"This is obviously a different point for me than last year. My bullpen work has been a lot more crisp and I've gotten a lot more out of it. This year in games I'm working on commanding the baseball, as opposed to a bunch of other things going through your head."
Manager John Farrell said Lester continues to "show good power through the strike zone."
Bad day for Badenhop: The pitching duel was doused when Badenhop entered in the fifth with the Phillies leading 1-0. Cesar Hernandez hit a one-out single, went to third on a single by Wil Nieves and scored on a double by Revere. Jimmy Rollins drove in Nieves on a groundout and Byrd followed with a run-scoring single.
Badenhop had previously pitched three scoreless innings in three appearances.
Dustin Pedroia's influence has helped Will Middlebrooks improve his approach.
The power of Pedey: Middlebrooks looks like a different player this spring. After an injury-plagued season in which he hit .227 and spent time at Triple-A Pawtucket, he's hitting .320 with two home runs and five RBI in nine games.
"I'm not getting tricked up there," he said. "I'm seeing every pitch. I'm not guessing. I'm letting my eyes and hands work together."
He said he's not going to divulge everything about his approach, but he is doing a better job of recognizing his strengths and weaknesses.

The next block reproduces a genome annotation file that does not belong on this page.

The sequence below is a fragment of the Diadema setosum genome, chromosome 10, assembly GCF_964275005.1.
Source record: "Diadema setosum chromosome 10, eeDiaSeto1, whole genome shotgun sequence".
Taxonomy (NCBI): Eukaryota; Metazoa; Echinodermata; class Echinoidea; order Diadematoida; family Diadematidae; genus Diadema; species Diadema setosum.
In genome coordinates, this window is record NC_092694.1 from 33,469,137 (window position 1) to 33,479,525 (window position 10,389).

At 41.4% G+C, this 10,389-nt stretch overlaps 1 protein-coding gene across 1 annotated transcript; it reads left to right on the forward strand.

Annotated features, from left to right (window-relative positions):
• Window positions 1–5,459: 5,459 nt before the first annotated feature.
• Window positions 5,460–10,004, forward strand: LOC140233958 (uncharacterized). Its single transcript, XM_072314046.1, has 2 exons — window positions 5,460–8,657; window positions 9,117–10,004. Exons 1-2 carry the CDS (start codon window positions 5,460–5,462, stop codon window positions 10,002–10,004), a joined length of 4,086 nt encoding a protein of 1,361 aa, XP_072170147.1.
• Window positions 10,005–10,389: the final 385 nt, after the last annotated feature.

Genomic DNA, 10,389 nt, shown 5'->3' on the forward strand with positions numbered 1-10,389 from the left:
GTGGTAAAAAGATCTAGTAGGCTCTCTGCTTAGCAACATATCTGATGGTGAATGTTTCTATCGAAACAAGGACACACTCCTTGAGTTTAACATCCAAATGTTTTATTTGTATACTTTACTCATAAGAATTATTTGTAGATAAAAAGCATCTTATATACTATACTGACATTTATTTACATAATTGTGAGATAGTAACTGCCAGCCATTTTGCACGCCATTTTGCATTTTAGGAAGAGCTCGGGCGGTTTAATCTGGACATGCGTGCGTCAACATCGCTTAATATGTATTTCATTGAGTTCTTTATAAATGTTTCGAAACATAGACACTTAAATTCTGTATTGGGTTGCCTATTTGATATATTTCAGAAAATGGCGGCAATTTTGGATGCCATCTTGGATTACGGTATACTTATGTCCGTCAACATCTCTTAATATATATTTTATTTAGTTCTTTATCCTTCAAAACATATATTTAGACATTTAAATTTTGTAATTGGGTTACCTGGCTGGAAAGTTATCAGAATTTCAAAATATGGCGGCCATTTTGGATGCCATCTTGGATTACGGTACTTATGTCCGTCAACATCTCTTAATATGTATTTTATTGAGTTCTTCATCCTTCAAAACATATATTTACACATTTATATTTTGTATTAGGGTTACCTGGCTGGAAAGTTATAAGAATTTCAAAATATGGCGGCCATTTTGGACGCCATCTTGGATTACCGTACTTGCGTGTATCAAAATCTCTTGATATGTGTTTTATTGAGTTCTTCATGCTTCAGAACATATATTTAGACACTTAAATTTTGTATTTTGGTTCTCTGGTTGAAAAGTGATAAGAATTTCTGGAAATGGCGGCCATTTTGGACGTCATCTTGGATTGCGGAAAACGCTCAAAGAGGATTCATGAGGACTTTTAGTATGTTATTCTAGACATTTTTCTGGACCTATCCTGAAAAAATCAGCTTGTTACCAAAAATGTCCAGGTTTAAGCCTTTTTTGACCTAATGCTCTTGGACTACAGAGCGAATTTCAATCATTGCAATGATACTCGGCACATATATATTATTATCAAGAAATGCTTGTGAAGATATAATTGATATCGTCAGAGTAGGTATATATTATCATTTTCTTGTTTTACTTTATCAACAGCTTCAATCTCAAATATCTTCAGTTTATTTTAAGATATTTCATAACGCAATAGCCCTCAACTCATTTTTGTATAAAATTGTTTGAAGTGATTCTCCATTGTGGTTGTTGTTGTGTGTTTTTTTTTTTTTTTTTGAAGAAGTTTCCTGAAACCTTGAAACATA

"Let's say a guy has a good sinker," he said. "He's going to throw that sinker, and a lot of times it's going to be for effect. It's not going to be a strike. It's going to look like a strike and end up being off the plate. You try to eliminate that. Same with a guy who's got a good cutter. He's not going to throw many for strikes. They're for swing-and-misses. It's an 'out' pitch. Knowing a guy's 'out' pitch -- how he gets guys out -- and just laying off it."
He said he was overaggressive last year-not necessarily trying to hit home runs, but trying to hit the ball hard.
"There wasn't much thought process that went into my approach," he said. "I don't think I was consistent with my approach. It was more or less going up trying to hit the ball hard. And you can't do that at this level. You have to have a plan, because the pitchers have a plan.
"I learned a lot more last year than I did in my first year when I hit .290. That's just part of growing as a player. I talked to Pedey [Dustin Pedroia], all these guys in here. They said, 'We've all been through it. We've all struggled. At this level, that's going to happen at one point or another.' There's a slight few guys it never happens to, and those guys you see on a plaque in Cooperstown. But even those guys, look at David [Ortiz]. As great as he is, he's had months where he didn't do well. It's just part of the game. Those pitchers are out there for a reason. You just try to stay as consistent as you can."
He credits Pedroia for sharpening his approach in offseason conversations.